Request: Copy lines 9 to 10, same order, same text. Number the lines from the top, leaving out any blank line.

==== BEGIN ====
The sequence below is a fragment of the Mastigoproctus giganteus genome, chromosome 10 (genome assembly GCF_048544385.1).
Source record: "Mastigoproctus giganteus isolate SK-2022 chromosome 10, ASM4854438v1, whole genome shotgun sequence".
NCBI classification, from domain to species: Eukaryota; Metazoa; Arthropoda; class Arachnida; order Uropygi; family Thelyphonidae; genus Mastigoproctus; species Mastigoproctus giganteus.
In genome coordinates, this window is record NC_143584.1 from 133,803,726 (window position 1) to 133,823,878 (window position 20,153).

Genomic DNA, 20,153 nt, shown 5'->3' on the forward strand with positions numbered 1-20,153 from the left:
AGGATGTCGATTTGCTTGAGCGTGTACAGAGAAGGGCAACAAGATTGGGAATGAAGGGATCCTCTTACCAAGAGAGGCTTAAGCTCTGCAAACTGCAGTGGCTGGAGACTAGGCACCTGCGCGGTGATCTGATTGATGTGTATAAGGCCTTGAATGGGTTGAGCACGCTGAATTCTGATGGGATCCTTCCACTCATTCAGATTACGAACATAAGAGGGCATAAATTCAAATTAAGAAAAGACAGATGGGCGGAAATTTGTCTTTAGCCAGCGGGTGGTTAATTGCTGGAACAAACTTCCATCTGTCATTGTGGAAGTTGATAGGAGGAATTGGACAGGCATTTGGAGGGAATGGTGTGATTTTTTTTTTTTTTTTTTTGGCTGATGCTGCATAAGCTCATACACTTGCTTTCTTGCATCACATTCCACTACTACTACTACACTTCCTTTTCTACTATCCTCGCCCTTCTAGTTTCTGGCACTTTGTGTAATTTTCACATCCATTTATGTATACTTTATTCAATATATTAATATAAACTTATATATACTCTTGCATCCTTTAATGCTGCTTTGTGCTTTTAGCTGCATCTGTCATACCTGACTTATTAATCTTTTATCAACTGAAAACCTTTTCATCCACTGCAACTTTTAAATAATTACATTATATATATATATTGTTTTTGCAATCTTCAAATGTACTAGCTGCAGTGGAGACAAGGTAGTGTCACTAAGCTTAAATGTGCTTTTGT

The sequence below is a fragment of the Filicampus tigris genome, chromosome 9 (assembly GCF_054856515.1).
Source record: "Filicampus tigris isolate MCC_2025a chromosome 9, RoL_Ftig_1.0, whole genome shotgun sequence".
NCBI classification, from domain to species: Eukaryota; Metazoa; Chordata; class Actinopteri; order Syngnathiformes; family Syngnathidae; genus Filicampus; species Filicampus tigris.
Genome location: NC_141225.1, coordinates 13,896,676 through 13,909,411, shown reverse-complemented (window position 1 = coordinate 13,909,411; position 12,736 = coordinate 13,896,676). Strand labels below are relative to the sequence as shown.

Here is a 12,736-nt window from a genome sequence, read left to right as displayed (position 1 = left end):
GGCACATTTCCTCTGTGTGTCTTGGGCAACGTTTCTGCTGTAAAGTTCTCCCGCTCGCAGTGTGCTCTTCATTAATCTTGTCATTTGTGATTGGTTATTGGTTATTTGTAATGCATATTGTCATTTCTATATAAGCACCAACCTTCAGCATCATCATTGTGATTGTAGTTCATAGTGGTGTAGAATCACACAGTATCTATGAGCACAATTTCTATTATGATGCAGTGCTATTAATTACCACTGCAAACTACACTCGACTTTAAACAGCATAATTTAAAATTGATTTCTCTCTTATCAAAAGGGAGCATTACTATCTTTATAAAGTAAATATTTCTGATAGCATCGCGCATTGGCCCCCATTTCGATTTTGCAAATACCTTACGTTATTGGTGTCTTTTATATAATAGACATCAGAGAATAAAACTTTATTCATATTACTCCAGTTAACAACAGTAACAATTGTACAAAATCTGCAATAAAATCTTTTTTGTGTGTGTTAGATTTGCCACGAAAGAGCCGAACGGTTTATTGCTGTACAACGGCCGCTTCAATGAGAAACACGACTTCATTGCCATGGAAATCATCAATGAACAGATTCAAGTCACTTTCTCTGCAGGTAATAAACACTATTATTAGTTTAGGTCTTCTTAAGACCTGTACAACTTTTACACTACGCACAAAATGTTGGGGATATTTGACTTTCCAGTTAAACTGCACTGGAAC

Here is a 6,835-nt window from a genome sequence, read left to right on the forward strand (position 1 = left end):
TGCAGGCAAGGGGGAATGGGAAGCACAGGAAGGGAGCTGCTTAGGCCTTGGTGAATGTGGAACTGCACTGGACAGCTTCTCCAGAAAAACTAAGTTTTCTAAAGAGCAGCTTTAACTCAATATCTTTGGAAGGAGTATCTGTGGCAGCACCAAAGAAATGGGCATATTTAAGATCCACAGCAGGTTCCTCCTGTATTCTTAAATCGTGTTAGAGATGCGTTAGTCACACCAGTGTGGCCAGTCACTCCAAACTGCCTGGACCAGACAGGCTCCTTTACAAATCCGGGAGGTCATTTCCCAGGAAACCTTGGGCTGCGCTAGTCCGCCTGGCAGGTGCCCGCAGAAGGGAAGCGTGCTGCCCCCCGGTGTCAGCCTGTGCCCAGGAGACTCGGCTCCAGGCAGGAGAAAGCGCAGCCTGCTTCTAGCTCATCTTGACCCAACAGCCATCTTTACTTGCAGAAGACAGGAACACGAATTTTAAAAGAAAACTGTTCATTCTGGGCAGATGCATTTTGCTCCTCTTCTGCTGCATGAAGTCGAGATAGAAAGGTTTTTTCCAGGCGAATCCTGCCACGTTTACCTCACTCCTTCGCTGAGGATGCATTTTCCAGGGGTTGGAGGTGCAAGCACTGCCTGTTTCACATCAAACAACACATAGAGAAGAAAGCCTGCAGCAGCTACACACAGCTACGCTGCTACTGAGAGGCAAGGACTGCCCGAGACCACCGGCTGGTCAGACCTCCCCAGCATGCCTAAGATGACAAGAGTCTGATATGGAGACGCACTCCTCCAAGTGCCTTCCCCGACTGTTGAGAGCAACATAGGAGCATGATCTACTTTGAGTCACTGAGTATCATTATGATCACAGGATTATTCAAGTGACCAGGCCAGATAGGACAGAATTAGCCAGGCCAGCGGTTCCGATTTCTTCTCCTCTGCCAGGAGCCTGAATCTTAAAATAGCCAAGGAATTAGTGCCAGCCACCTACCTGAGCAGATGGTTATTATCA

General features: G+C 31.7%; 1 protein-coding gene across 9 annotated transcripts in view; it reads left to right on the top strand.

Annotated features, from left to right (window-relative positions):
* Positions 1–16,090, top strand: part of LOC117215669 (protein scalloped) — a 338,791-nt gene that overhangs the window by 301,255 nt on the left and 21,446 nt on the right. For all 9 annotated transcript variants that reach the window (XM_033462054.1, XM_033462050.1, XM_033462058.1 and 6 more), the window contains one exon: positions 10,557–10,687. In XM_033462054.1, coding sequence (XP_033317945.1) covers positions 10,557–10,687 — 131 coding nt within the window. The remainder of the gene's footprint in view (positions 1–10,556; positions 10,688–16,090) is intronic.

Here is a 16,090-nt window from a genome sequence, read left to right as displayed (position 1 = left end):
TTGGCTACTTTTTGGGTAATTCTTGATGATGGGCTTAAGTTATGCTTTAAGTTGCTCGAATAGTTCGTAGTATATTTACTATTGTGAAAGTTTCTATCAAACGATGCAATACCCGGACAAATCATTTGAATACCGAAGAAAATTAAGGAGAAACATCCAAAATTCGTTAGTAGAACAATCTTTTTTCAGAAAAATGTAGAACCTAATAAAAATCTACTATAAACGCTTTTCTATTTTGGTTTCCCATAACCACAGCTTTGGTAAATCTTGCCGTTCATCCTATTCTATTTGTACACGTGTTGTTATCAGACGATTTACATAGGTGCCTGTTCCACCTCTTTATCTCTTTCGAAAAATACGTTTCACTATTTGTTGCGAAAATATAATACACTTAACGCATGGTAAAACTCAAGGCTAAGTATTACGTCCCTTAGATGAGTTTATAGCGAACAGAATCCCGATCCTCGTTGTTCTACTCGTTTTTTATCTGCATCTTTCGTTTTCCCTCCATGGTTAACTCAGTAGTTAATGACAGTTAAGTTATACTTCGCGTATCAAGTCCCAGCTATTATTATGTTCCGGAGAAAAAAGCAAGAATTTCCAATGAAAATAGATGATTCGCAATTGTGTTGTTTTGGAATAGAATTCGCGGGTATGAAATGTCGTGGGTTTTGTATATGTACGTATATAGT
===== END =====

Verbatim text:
NCBI classification, from domain to species: Eukaryota; Metazoa; Chordata; class Actinopteri; order Syngnathiformes; family Syngnathidae; genus Filicampus; species Filicampus tigris.
Genome location: NC_141225.1, coordinates 13,896,676 through 13,909,411, shown reverse-complemented (window position 1 = coordinate 13,909,411; position 12,736 = coordinate 13,896,676). Strand labels below are relative to the sequence as shown.